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Festival to highlight diversity of Indigenous talent.


The works of Indigenous film and media artists from around the world will be showcased and celebrated in Toronto from Oct. 18 to 22 during the seventh annual imagine NATIVE Film + Media Arts Festival.

Both short and feature-length films will be screened during the festival, which will also focus on new media, radio works, art installations and more.

The festival kicks off on Oct. 18 with the first uncut screening of Tuli, a film by award-winning director Kanakan Balintagos from the Palaw'an nation in the Philippines. Tuli tells the story of a young girl who rebels against her abusive, alcoholic father and finds love with a female friend from her childhood, beginning a relationship that threatens to tear their village apart. Balintagos will be in attendance for the screening of his film.

Among the other films to be screened during the festival will be The Journals of Knud Rasmussen, the second feature film by director Zacharias Kunuk. The film, which received much praise and media attention after it opened the Toronto International Film Festival in early September, depicts the first meeting between European explorers and the Inuit. Kunuk, who won acclaim for his first feature film, Atanarjuat (The Fast Runner), will be at the screening.


Artists talks by Stephen Foster and Jude Norris are also scheduled as part of the festival, as are performances by Burnt-Project 1 and artists Maria Hupfield and Terrance Houle.

The festival will close on Oct. 22 with the screening of Alanis Obomsawin's feature-length documentary Waban-Aki: People from Where the Sun Rises. Written, directed and produced by Obomsawin, the film focuses on her return to Odanak First Nation in Quebec, the community where she grew up, and her examination of both the history and the contemporary reality of the people of the Abenaki Nation.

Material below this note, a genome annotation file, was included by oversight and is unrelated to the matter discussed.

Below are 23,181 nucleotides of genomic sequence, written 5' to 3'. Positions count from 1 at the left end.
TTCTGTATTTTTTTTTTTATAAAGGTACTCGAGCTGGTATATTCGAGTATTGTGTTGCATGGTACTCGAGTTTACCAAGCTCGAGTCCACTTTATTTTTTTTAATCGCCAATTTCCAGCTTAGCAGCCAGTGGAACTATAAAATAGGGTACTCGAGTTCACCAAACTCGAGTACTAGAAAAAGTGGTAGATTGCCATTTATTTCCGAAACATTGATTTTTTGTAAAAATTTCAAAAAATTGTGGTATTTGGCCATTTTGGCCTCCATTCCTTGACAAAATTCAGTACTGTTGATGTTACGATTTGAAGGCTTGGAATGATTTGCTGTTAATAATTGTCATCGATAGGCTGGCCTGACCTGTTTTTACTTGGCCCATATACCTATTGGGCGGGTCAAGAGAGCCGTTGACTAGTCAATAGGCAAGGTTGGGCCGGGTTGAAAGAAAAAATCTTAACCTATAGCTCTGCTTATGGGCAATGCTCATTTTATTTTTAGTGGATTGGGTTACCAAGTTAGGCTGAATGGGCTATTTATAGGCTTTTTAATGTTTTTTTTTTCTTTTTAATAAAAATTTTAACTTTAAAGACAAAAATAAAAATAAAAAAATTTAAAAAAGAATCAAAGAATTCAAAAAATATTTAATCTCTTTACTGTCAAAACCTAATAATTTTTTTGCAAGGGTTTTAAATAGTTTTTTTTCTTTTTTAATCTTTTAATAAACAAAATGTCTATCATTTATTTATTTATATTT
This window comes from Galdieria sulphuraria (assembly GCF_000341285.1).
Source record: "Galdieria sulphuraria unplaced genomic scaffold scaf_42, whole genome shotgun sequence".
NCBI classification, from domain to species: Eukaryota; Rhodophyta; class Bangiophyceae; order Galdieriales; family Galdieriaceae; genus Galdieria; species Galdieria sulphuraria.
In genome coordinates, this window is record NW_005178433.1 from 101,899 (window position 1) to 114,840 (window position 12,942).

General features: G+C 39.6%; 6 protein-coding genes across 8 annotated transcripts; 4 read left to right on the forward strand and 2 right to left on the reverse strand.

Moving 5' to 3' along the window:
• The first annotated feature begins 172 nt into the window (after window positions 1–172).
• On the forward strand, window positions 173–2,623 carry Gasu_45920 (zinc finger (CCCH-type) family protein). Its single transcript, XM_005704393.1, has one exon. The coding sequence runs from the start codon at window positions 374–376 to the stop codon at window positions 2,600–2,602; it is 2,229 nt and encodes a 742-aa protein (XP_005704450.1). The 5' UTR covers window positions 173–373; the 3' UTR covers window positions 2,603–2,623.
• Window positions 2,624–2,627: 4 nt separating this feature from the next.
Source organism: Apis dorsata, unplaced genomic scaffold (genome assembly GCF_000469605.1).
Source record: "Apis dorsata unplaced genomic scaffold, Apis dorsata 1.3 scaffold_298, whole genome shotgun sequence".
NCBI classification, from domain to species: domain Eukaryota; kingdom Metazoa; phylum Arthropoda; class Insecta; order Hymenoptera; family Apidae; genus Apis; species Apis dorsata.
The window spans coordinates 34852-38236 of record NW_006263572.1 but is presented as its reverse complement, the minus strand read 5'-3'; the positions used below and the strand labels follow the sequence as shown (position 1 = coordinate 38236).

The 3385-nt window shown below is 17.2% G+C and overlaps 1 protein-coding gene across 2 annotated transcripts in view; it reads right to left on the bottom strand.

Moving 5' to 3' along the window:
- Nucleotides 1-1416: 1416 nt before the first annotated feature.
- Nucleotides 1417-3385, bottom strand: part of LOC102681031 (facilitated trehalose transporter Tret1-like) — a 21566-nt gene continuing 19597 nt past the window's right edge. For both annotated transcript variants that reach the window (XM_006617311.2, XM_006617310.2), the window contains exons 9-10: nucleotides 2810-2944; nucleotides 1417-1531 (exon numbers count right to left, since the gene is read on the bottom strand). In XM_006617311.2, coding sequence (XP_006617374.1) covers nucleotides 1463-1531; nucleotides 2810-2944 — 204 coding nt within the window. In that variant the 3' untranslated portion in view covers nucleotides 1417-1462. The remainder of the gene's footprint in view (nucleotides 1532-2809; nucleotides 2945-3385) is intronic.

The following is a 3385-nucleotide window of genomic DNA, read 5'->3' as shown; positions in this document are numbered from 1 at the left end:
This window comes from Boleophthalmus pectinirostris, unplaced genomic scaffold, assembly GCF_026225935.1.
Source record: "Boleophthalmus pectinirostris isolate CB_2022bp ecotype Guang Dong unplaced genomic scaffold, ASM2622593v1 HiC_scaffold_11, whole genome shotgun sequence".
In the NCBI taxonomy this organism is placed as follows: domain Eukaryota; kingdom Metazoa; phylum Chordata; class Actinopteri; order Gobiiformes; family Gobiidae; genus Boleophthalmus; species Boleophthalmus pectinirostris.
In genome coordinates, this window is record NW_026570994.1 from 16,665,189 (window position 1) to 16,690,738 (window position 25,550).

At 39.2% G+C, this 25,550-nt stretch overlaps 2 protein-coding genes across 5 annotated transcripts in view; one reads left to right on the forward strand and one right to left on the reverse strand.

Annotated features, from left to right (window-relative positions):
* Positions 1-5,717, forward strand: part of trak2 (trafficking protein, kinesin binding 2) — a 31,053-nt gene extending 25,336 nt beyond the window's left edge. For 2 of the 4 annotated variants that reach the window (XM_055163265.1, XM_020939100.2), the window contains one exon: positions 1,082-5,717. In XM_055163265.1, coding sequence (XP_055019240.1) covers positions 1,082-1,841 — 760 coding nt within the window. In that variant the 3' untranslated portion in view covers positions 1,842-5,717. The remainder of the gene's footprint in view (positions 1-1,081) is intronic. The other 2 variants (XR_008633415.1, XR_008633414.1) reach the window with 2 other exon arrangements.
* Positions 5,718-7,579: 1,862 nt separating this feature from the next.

An awards ceremony is also scheduled for the evening of Oct. 22, where the winners of the festival will be announced. Awards will be handed out for best drama pitch, best documentary pitch, best music video, best experimental work, best Canadian short drama, best short drama, best short documentary, best new media work, best radio work and best dramatic feature. The Cynthia Lickers-Sage Award for Emerging Talent and The Alanis Obomsawin Best Documentary Award will also be given out during the ceremonies.

Tickets for the opening night screening of the festival are $12, with tickets for all other screenings ranging from $5 to $10. More information about the festival can be found online at


Birchbark Writer
COPYRIGHT 2006 Aboriginal Multi-Media Society of Alberta (AMMSA)
No portion of this article can be reproduced without the express written permission from the copyright holder.
Copyright 2006 Gale, Cengage Learning. All rights reserved.

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Author:Ferris, Melanie
Publication:Ontario Birchbark
Date:Oct 1, 2006
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